Belfast Telegraph

Sunday 26 October 2014

Irishman beat criminal to death and kept body in freezer for five years

An Irish father of four beat a criminal to death and stored his body in a freezer for five years after they fell out over drugs.

Edward Griffin (45) of Cimin Mor, Cappagh Road, Knocknacarra, Galway pleaded guilty to the manslaughter of 52-year-old Patrick McCormack in June 2002 at a fish shop on Henry Street, Galway at the Central criminal Court.



Michael O'Higgins SC, prosecuting, told Mr Justice Paul Carney that the defendant was in the drugs business, mainly cannabis, with Mr McCormack of Artane Cottages, Dublin.



Griffin was charged with murder, but the DPP accepted his plea to manslaughter on the grounds of self-defence, with excessive force used.



According to Griffin, the only eyewitness, the Dubliner went to the fish shop where Griffin worked. Griffin gave him €13,000 at the back of the shop. When McCormack became angry and demanded more, Griffin turned to get more cash from the freezer.



He said McCormack then hit him over the back of the head with a wheel brace and both men began to fight. Griffin took McCormack's wheel brace and used it against him.



He said McCormack slipped on the ice. He hit him again before going into the shop to get some rope to tie him. When he came back with the rope, he realised McCormack was dead.



He tied him up, put the body in a bin and into a walk-in freezer behind the shop. He never tried to move the body -- even when he left the job in 2006.



It wasn't until the Department of Marine notified the owner of an inspection in June 2007 that the body was discovered during a clear out. A post-mortem examination showed 40 injuries, 17 of which were to the head, with three of the head injuries being fractures.



Griffin told gardai he feared for his life and the safety of his family, who McCormack threatened to kill. He said McCormack also threatened to dismember a third party and to cut off Griffin's fingers, one by one, until just one remained so he could call a mutual acquaintance for more money.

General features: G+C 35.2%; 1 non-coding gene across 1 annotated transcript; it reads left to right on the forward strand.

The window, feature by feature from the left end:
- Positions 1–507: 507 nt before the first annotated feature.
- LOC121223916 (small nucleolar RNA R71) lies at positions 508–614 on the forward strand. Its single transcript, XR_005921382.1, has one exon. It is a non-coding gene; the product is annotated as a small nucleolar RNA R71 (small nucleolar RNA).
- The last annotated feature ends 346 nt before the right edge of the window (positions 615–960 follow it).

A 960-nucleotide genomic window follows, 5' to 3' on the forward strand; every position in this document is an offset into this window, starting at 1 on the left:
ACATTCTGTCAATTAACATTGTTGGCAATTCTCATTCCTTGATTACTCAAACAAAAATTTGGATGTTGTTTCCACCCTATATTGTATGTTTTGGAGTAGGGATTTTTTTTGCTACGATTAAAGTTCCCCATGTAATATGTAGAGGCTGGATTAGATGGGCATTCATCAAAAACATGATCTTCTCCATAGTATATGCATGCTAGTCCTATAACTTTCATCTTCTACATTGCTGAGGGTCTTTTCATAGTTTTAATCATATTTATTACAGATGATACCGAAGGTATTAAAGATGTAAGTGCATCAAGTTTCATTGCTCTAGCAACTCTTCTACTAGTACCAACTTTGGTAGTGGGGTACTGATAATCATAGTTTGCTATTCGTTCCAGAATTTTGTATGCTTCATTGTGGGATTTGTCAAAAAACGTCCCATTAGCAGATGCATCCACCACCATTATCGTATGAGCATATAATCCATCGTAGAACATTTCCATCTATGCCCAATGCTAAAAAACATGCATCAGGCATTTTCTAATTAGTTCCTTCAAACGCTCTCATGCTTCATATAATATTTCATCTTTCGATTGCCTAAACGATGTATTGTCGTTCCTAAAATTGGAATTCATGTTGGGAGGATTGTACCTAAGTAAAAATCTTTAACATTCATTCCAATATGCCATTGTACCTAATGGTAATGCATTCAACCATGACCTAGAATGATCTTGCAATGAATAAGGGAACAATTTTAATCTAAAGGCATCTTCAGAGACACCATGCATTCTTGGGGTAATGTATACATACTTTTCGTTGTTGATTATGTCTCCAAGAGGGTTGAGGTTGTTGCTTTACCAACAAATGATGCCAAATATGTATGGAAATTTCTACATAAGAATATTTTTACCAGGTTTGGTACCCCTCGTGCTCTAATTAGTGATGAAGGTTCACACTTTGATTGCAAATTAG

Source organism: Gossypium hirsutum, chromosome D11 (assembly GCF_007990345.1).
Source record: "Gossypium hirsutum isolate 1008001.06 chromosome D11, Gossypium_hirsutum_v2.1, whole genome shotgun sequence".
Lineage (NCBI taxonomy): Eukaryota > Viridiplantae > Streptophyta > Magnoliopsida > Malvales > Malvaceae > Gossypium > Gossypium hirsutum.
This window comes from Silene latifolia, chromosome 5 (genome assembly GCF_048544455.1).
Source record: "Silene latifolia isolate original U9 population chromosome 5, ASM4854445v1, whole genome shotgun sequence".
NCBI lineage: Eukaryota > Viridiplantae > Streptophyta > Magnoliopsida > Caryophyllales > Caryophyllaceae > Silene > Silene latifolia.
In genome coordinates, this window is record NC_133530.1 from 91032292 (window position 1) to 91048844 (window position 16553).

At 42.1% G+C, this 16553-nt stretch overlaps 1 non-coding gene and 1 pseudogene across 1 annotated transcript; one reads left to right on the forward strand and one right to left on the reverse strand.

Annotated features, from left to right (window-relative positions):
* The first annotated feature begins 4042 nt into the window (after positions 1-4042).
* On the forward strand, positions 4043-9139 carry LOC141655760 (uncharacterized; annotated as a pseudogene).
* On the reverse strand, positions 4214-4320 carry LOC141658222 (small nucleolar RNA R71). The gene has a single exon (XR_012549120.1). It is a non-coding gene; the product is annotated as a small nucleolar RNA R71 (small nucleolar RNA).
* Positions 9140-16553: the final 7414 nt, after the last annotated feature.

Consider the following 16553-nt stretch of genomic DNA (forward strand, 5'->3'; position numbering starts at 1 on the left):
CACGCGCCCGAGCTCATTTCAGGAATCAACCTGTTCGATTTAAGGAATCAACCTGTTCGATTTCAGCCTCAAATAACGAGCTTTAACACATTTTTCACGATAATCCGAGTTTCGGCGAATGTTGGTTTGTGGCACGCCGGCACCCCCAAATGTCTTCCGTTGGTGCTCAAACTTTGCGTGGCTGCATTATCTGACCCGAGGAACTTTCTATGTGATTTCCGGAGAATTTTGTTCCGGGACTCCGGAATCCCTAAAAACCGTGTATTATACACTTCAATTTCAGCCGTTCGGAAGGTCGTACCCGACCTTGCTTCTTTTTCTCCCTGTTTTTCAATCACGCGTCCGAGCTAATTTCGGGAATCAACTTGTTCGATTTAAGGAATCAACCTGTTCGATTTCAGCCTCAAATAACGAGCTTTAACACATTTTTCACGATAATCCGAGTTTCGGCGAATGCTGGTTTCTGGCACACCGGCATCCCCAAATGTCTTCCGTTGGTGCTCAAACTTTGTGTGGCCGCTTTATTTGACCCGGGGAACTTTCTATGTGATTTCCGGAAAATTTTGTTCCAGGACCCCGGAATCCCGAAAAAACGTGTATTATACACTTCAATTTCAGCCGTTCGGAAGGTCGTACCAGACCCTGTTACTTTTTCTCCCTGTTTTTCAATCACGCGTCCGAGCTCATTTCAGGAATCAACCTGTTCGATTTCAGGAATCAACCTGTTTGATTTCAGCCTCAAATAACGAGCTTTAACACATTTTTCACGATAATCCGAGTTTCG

Griffin said the fight was a "life and death, blow for blow" struggle, which lasted for what seemed like a lifetime. He thought McCormack wouldn't let it stop.



Griffin told gardai he took a couple of hours to clean up after the killing, and drove his victim's car to Shannon to make it look like he'd gone away.



McCormack hadn't notified his friends and family of his movements and they thought he had disappeared. Two friends checked hotels in Galway and drew a blank, until his car was found abandoned.



Griffin had previous convictions for handling stolen property, drugs, motor and public order offences.



Det Sgt William Beirne accepted that "it was going to be last man standing" in the fish shop that day and that Griffin was a cocaine addict at the time.



The dead man's daughters said they spent five years wondering what happened to their father. Through victim impact statements read to the court, Jeanine and Jade Brogan said they believed he had left the country and expected him to make contact every Christmas.



They were extremely disappointed when he did not send a card for Jeanine's 21st birthday. Griffin will be sentenced on Friday.

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